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Wednesday, May 4, 2016

The Joplin Experience

Friday, June 24, 2011

(Photo)
This photograph shows the devastation the city of Joplin, Mo., suffered through when a massive tornado ripped through it May 22.
* Pastor Gary Scroggins recalls time in Joplin, Mo.

For Gary Scroggins, the devastation was almost unbelievable.

The Brazil Presbyterian Church Pastor felt compelled to travel to Joplin, Mo., recently after speaking with Joplin Presbyterian Church Pastor Dave Burgess.

(Photo)
This is a close up of the damage the St. John's Medical Center suffered as a result of the tornado.
"I said, 'What can I do to help,'" Scroggins said. "And he said, 'Please come.' I could not, not go. I knew I had to go.

"What must it be like to be a pastor of a church in Joplin," Scroggins said he wondered. "What must it be like to be a church in Joplin?"

Scroggins grew up in Springfield, Mo., about one hour away from Joplin. After consideration, he wanted to travel there to help in any way he could.

He took Interstate-44 from Springfield, Mo., to Joplin. While driving to the area, he saw signs posted as to where volunteers could exit to reach the city.

"The mechanism was already in place," he said.

When Scroggins arrived in Joplin, he met with Burgess, who immediately told him he should visit the portion of the city destroyed by a tornado that ripped through May 22.

"It affected one area of Joplin, not the entire city," Scroggins said.

The area, however, was more massive than Scroggins imagined.

"The devastation was six miles long and one-half mile wide," Scroggins said. "It just goes on forever. It would be as if all of Brazil was destroyed. The extent of it is just staggering.

"I'll never forget it. As far as I could see in front of me, it was absolute, utter devastation."

For approximately one week, Scroggins served as a volunteer assistant pastor for the Joplin church. He said he called displaced families and visited with them or they came to the church for visits.

"Our church was very supportive," Scroggins said. "They felt there was a sister church going through a rough time."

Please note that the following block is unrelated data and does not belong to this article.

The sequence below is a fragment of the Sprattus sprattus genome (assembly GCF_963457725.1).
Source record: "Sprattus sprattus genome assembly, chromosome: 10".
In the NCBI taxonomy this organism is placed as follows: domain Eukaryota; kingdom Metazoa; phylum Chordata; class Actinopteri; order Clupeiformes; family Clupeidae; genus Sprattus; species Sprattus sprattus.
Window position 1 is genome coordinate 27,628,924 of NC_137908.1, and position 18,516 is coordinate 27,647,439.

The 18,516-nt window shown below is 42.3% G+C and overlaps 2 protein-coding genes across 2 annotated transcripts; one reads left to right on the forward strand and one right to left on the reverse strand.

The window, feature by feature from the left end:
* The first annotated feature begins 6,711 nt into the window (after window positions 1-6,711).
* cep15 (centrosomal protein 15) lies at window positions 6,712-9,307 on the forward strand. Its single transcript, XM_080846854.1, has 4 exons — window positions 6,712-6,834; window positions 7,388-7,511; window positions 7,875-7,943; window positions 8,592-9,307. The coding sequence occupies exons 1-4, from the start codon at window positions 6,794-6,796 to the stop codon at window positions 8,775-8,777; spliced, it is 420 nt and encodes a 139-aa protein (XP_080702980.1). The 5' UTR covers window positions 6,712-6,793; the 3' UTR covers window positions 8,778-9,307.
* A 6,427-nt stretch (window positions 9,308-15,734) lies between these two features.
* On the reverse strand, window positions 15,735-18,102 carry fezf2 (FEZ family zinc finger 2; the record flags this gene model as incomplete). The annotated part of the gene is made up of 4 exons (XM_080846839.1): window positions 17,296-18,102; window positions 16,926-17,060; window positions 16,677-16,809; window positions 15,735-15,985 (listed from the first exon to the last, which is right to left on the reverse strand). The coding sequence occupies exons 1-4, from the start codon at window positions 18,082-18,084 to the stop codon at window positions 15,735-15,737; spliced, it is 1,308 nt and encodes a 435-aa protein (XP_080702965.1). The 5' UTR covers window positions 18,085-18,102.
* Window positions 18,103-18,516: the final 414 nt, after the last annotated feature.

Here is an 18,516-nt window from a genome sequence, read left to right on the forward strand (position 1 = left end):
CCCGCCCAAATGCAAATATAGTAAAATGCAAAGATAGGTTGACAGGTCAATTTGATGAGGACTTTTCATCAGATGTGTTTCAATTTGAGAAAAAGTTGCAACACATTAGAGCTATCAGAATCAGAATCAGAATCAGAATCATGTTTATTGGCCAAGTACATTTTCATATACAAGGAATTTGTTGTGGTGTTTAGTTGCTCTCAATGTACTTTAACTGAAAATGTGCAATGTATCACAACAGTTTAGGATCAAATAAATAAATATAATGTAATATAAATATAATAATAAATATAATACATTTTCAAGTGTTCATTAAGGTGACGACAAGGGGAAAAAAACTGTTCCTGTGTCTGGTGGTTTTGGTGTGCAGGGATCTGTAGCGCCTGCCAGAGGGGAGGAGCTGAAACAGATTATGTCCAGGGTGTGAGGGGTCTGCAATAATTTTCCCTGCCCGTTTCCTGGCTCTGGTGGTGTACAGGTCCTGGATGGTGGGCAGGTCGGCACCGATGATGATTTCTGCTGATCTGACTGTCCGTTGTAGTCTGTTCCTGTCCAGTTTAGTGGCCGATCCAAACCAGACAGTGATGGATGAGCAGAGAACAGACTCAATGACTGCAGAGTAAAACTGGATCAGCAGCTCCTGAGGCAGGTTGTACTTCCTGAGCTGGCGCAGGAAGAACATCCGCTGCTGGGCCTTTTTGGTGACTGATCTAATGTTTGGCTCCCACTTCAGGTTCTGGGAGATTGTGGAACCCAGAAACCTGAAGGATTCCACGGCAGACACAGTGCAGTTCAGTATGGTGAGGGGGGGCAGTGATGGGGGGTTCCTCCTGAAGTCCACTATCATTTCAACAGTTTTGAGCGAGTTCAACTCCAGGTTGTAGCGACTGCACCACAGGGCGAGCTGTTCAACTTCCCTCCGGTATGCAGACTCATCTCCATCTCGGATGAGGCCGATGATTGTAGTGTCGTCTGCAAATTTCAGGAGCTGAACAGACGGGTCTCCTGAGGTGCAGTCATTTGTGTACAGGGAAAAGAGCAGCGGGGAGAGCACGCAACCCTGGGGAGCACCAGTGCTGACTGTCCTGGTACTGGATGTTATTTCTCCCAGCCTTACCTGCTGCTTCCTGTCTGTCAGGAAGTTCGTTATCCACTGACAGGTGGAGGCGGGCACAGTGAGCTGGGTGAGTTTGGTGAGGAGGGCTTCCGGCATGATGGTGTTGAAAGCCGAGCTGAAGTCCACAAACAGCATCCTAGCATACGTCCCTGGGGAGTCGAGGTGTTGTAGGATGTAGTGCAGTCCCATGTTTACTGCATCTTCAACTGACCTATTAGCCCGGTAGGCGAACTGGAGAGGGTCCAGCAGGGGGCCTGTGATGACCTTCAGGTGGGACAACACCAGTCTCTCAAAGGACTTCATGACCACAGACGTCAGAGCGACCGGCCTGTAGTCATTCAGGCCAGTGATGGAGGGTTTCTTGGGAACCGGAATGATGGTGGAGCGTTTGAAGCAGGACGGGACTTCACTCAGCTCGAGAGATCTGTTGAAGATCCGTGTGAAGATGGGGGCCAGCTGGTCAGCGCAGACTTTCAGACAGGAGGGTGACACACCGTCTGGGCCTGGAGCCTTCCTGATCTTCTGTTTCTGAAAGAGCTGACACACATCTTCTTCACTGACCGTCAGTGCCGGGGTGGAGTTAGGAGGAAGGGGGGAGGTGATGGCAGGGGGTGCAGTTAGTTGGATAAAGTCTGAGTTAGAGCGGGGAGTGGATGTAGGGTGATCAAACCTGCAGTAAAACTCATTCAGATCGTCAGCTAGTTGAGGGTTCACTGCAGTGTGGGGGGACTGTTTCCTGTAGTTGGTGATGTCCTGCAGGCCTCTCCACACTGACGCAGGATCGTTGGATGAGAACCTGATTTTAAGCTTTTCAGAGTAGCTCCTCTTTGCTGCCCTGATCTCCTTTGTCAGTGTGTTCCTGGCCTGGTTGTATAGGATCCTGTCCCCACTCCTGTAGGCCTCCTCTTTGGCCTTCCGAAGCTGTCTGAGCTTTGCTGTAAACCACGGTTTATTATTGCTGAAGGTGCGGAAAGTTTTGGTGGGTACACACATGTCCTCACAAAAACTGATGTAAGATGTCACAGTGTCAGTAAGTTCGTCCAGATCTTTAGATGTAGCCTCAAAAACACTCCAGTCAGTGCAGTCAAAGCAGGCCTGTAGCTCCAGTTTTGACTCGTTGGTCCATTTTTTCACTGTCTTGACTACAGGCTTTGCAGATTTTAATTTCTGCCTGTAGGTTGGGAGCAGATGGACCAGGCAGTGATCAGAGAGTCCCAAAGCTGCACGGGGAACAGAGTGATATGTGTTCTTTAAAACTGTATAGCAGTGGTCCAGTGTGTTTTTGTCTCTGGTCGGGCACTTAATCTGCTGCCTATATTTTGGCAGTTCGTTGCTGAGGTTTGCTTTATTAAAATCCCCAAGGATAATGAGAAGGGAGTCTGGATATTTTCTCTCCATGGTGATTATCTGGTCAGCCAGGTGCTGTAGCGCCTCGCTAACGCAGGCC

While in Joplin, Scroggins said he met with many people who survived the tragic storm.

"Everybody had a story to tell," he said.

Scroggins said he talked to one man who had gone into an interior room when the storm hit. That room was the only room in the man's home that withstood the destruction.

Another woman, 80, lost all of her possessions except a pile of clothing she was going to give away.

He also had a discussion with an elderly couple who were in the middle of a dispute on how to get home as quickly as possible while the storm raged through the city.

Scroggins said they realized they might be in trouble when debris began hitting their vehicle. Fear gripped the couple as the rear window of their vehicle was sucked out by the winds, but they managed to get home.

Scroggins said all but the letters O and P on the Joplin High School sign were ripped away. Later, someone duct taped an H and an E on the sign, spelling "Hope."

"My job is to tell the story," Scroggins said. "Everybody seemed very positive. A lot of people I talked to had just come through an incredible experience. They felt very fortunate they were able to survive."

Scroggins said the storm survivors have received lots of clothing and water from generous donors. But they really need help cleaning up the excess rubble.

"There is a huge need right now to clean up the rubble," Scroggins said. "It's more complicated than I realized. People can still pray for families, send money and consider serving as a volunteer."

Scroggins said his church has already established a fund and money will be forwarded to those in need as soon as possible.

"This is not going to be cleaned up in a month," Scroggins said.



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